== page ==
The increase and decrease in blood pressure in a 24-hour period due to physical and mental activity levels is influenced by the release of hormones, particularly cortisol and melatonin [3]. The central clock within the SCN signals the release of melatonin from the pineal gland at night [45, 46], which correlates with lowered blood pressure and heart rate [3]. During the day, the adrenal gland follows a diurnal rhythm through the release of cortisol, which raises blood pressure and heart rate [3]. Due to the morning peak in cortisol levels and gradual decrease throughout the day [47], early morning release of hormones such as cortisol could contribute to this increase in blood pressure and resulting cardiovascular events [34]. Similarly, melatonin release is highly responsive to circadian rhythms and thus displays diurnal variation [23]. Among the key functions of melatonin is the regulation of sleep [14, 23, 45]. Often, the underlying cause of sleep disorders can be traced back to circadian misalignment between internal physiological processes and the external environment [3]. Among the most prominent areas where this is observed is in the aging process. As biologic age increases, the deterioration of daily functioning leads to the disruption of the circadian clock and circadian rhythmicity [4, 48]. Not coincidently, these age-related changes are also associated with altered hormonal levels [7]. Of the many rhythmic changes associated with age, disruption of the sleep-wake cycle is commonly reported as a result of altered circadian rhythmicity and altered hormonal levels [4, 49, 50]. The incidence of increased wakefulness at night and drowsiness during the day are symptoms of disrupted circadian rhythmicity in the elderly [4, 48] often contributing to adverse outcomes, such as falls, resulting from drowsiness [48]. “This age-related arrhythmicity of the sleep/wake cycle indicates a decline in functionality of the SCN at the cellular level and resulting circadian rhythmicity [4], leading to lowered amplitude of circadian rhythms as aging progresses [4, 48].” It is possible that this decreased amplitude increases the tendency for internal desynchronization of circadian rhythmicity within the central clock in the elderly population [4, 48], possibly leading to altered hormonal regulation and arousal patterns [48]. One study estimated that as many as 40–70% of the elderly population are affected by chronic sleep disruptions as a result of circadian misalignment [50]. Disruptions in the sleep-wake cycle have been linked to decreased cognitive performance [49, 50], cardiovascular conditions [1], and increased vulnerability to disease [50].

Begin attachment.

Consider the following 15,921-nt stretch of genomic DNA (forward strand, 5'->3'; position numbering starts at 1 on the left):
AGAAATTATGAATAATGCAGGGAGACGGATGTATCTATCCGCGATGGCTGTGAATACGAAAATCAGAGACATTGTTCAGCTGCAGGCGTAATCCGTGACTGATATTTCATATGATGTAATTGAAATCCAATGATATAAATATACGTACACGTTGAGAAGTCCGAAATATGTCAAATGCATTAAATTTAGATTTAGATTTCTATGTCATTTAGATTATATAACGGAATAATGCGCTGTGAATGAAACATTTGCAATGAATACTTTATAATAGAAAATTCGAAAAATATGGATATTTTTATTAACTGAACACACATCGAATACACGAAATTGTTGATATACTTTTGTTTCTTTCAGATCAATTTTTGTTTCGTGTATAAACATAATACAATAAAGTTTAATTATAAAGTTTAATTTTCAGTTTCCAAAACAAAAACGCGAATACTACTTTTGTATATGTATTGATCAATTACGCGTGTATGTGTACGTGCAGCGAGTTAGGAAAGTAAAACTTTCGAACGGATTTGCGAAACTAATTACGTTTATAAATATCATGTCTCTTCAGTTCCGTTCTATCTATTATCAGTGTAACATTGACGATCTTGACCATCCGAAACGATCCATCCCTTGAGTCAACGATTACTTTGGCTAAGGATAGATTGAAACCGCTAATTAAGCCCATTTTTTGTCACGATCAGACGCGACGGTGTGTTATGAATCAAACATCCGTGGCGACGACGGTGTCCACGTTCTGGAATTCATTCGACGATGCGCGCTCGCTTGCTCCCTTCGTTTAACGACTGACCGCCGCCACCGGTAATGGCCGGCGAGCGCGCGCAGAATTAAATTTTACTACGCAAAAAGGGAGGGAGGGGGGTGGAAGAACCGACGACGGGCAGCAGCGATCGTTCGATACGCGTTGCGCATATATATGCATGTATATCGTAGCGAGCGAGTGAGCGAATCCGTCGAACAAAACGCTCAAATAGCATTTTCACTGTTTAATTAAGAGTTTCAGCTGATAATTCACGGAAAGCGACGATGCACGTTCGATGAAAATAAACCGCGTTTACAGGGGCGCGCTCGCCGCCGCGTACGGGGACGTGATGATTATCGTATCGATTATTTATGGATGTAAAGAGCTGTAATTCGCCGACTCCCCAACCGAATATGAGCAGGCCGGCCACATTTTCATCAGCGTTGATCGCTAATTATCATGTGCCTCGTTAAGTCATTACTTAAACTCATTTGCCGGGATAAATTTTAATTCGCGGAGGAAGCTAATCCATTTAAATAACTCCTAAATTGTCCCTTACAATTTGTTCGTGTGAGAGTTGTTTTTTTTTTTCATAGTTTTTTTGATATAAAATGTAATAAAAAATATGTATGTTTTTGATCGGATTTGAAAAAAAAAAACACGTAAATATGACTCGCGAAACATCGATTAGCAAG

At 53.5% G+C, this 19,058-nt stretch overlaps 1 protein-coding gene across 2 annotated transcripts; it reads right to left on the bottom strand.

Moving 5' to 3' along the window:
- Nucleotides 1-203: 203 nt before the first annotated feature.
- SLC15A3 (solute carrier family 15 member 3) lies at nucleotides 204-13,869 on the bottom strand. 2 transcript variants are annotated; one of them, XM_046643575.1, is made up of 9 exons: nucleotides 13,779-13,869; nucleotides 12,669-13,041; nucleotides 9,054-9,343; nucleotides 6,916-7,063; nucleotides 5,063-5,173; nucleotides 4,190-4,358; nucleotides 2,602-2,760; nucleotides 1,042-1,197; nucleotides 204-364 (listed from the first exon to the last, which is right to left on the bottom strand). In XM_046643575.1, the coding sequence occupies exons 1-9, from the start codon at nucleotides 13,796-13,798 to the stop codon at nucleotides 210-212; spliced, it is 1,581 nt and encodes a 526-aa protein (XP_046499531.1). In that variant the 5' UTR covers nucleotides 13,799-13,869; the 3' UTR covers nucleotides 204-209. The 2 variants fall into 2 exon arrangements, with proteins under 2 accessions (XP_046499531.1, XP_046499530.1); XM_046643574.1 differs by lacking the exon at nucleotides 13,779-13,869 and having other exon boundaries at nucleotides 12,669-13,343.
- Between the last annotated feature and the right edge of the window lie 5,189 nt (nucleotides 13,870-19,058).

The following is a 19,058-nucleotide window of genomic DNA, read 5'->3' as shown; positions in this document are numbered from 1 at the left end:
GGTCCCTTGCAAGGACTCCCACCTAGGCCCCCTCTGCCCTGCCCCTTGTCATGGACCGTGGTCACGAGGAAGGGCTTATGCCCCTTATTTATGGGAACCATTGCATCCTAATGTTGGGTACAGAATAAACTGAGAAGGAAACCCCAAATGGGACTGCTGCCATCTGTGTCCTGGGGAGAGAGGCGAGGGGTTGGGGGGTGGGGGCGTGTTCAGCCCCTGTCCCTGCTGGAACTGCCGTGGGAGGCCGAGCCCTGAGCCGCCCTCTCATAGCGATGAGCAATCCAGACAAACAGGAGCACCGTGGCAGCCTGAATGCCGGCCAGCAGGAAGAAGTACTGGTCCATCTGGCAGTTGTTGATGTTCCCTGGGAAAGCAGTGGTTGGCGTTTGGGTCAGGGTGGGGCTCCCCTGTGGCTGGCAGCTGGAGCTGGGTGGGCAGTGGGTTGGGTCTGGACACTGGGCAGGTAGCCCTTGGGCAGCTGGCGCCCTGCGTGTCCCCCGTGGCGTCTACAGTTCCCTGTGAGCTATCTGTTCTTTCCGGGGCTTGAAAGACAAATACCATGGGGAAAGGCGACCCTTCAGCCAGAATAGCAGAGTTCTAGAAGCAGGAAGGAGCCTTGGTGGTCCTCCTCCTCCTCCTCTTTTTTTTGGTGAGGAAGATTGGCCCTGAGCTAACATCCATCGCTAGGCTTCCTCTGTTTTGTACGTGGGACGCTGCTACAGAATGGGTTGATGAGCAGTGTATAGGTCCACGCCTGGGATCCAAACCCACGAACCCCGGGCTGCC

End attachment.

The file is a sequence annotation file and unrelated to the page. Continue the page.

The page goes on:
Increased stimulation within the SCN through exposure to bright light is one proposed method of re-regulating circadian rhythmicity [49, 50]. Similarly, the use of physical exercise may also serve as a viable option for restoring dysregulated circadian rhythms [50], likely due at least in part to changes in skeletal muscle. Skeletal muscle is an integral component of the peripheral clock that is functionally influenced by the circadian clock primarily through photic light cues [6, 7, 16]. Central clock genes in skeletal muscle regulate tissue specific biological processes such as diurnally and nocturnally influenced levels of skeletal muscle activity [16]. Circadian misalignment has been shown to have an adverse effect on peripheral clock genes and result in skeletal muscle dysfunction [16]. When circadian rhythmicity is altered in skeletal muscle, reduced glucose tolerance and changes in muscle functioning and composition can have a significant correlation with conditions such as diabetes, cardiovascular disease, and cancer [11]. However, further studies are needed to better understand the mechanisms of the circadian clock concerning skeletal muscle functioning [6, 16].